Drugs excreted in breast milk

2021-06-26 04:17 PM

Some antihistamines pass into breast milk in large amounts; although the harmful effects are unknown, drug manufacturers recommend not to use; There are reports of children having dizziness and vertigo with clementine.

 

Drugs excreted in breast milk

Amantadine

Avoid use; in breast milk; There are reports of poisoning in breastfed babies

Amphetamine

Into breast milk, a lot should be avoided

Aspirin

Avoid - may increase risk of Reye's syndrome; Frequent use of high doses may cause impaired platelet function and hypoprothrombinaemia in infants if the infant's vitamin K stores are low.

Azithromycin

The manufacturer recommends avoiding use; No other info yet

Barbituric

Avoid use if possible; High doses can cause dizziness

Benzodiazepine

Passes into breast milk - avoid if possible

Captopril

Excreted into breast milk - the manufacturer recommends avoiding

Cephalosporin

Excreted in breast milk at low concentrations

Chloramphenicol

Should use another antibiotic; because it can cause bone marrow toxicity in children; Drug levels in breast milk are usually not enough to cause gray syndrome.

Ciprofloxacin

Avoid - high concentrations in breast milk mẹ

Corticosteroid

Continuous treatment with high doses (>10mg of prednisolone per day) may harm the child's adrenal function - careful monitoring is required.

Co-trimoxazole

There is a low risk of kernicterus in children with jaundice and a low risk of hemolysis in children with G6PD deficiency (due to sulphathiazole).

Cyclophosphamide

Stop breastfeeding during treatment and 36 hours after treatment

Diclofenac

Too small amount is not harmful enough

Ephedrine

There are reports of stimulant effects and poor sleep

Ergotamine

Avoid use; Possibility of ergotin toxicity in infants, repeated doses may cause inhibition of lactation

Erythromycin

Only small amounts are found in breast milk

Ibuprofen

Too small of a drug is not harmful enough, but some manufacturers recommend avoiding it (including topical use).

Indomethacin

The amount of drug that enters breast milk may be too small to cause harm, but seizures have been reported in one infant. Manufacturers recommend avoiding use

Iodine

Stop breastfeeding; risk of hypothyroidism or neonatal goitre; drug concentration in breast milk

Radioactive Iodine

Breastfeeding is contraindicated after taking therapeutic doses. For diagnostic doses, discontinue breastfeeding for at least 24 hours

Isoniazid

Monitor children for possible drug poisoning; theoretical risk of seizures and neurological disease; Prophylactic pyridoxine is recommended for both mother and child

Isotretinoin

Avoid using

Ketoconazole

Manufacturers recommend avoiding the use

The mixture of cough medicine containing iodide

It is recommended to use cough medicine mixtures

Metronidazole

In large amounts in breast milk, The manufacturer recommends avoiding high single doses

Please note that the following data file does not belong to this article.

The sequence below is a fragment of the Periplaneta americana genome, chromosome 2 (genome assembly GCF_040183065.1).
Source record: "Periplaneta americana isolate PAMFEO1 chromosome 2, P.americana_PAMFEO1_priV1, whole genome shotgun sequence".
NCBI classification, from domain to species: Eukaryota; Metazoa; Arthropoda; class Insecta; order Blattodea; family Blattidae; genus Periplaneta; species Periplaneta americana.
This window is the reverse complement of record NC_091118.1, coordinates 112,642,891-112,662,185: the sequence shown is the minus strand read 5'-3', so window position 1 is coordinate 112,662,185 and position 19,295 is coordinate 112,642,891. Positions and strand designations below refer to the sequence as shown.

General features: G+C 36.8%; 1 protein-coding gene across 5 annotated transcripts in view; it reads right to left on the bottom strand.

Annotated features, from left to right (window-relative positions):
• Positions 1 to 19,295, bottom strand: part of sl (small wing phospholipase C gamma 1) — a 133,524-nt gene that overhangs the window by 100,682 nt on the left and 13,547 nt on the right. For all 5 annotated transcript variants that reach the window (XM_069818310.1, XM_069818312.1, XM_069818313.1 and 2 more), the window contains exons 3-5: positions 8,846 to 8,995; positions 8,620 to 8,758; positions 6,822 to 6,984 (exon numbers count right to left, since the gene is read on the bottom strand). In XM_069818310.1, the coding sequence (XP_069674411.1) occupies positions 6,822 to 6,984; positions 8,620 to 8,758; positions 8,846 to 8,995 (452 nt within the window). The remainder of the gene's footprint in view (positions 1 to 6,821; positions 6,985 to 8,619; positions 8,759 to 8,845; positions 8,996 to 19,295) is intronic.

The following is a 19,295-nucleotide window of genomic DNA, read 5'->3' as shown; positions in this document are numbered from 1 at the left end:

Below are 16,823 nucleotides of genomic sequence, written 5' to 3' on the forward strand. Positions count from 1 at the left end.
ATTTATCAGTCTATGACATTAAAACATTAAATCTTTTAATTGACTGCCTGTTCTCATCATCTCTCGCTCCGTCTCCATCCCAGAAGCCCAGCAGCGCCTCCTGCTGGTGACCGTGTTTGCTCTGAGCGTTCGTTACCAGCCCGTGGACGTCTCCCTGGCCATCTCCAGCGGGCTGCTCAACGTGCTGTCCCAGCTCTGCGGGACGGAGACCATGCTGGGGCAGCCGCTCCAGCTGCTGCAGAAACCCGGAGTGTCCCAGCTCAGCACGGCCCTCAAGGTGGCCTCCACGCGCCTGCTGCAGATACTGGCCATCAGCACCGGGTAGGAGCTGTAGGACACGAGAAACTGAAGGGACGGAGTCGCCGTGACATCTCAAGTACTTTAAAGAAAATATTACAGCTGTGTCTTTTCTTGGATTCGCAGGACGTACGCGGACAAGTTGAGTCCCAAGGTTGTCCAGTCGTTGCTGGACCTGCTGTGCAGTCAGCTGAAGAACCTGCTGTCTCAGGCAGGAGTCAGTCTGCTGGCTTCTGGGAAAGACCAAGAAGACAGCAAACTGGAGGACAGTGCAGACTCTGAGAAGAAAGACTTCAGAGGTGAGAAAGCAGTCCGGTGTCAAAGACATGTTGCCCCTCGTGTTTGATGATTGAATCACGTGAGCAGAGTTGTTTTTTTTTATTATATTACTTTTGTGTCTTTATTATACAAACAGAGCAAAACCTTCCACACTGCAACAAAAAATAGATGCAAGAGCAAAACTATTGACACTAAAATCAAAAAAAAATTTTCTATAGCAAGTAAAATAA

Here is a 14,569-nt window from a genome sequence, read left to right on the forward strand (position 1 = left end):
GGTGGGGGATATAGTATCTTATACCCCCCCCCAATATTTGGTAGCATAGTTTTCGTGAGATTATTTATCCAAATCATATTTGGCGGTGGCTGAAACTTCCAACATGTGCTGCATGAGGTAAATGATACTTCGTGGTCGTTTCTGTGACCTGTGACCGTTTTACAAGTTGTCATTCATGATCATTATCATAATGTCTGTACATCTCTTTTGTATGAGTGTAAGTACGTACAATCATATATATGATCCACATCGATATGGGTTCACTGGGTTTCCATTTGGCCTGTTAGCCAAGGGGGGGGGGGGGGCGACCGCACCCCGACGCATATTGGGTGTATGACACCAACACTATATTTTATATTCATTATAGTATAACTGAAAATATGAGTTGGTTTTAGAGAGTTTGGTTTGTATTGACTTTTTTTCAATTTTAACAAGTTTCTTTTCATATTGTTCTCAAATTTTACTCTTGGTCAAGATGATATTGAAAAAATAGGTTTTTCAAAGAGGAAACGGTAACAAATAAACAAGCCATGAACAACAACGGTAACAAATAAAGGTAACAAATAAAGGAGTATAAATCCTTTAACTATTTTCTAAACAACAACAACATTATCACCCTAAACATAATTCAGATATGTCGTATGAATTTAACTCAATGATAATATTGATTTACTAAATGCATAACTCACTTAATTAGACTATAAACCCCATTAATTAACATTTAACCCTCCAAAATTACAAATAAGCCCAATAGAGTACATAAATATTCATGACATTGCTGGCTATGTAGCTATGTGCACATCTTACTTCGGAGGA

Morphine

The therapeutic dose has no effect on the child; with drug-dependent mothers with withdrawal symptoms; Breastfeeding is not the best way to treat drug dependence in your baby and should be stopped

Nicotine

Avoid using because it is in breast milk

Nitrofurantoin

Only small amounts pass into breast milk but may be sufficient to cause haemolysis in infants with G6PD deficiency

Norfloxacin

No information yet - the manufacturer recommends avoiding

Oestrogen

Avoid use; Adverse effects of drugs on lactation

Paracetamol

The amount of medicine in breast milk is too small to cause harm

Penicillin

Monitor the amount of medicine in milk

Rifampicin

The amount of medicine in breast milk is too small to cause harm

Alcohol

Large quantities can adversely affect children and reduce milk consumption

Sulphonylureas

Use caution; theoretically capable of lowering blood glucose in children

Tetracycline

Avoid (although osmotic and thus cause enamel loss in children that can be prevented by incorporating calcium in milk)

Theophylline

Notice of irritation in children; Modified-release preparations may be safe

Beta-blockers and labetalol

Monitor children; there may be drug toxicity due to beta-blockers, but the majority of beta-blockers when taken in breast milk are small, so there is no harm to the baby; the drugs acebutolol, atenolol, nadolol, and sotalol are present in breast milk in greater amounts than other beta-blockers; The manufacturer recommends avoiding celiprolol

Oral anticoagulants

Increased risk of bleeding due to vitamin K deficiency; warfarin is safe but phenindione should be avoided; dicoumarol manufacturer recommends vitamin K prophylaxis for children (refer to product documentation)

Antihistamines

Some antihistamines pass into breast milk in large amounts; although the harmful effects are unknown, drug manufacturers recommend not to use; There are reports of children having dizziness and vertigo with clementine.

Contraceptive pills, oral

Avoid taking birth control pills for 6 months or until weaning

Tinidazole

Is present in breast milk. The manufacturer recommends against breastfeeding during and for 3 days after stopping treatment

Tretinoin

Avoid using

Vancomycin

Found in milk. The manufacturer recommends avoiding the use

Vitamin A

Theoretically, there is a risk of drug poisoning in the child when the mother takes high doses of the drug

Vitamin D (and related compounds)

Caution with high doses; May cause hypercalcemia in children

Some new drugs will be updated.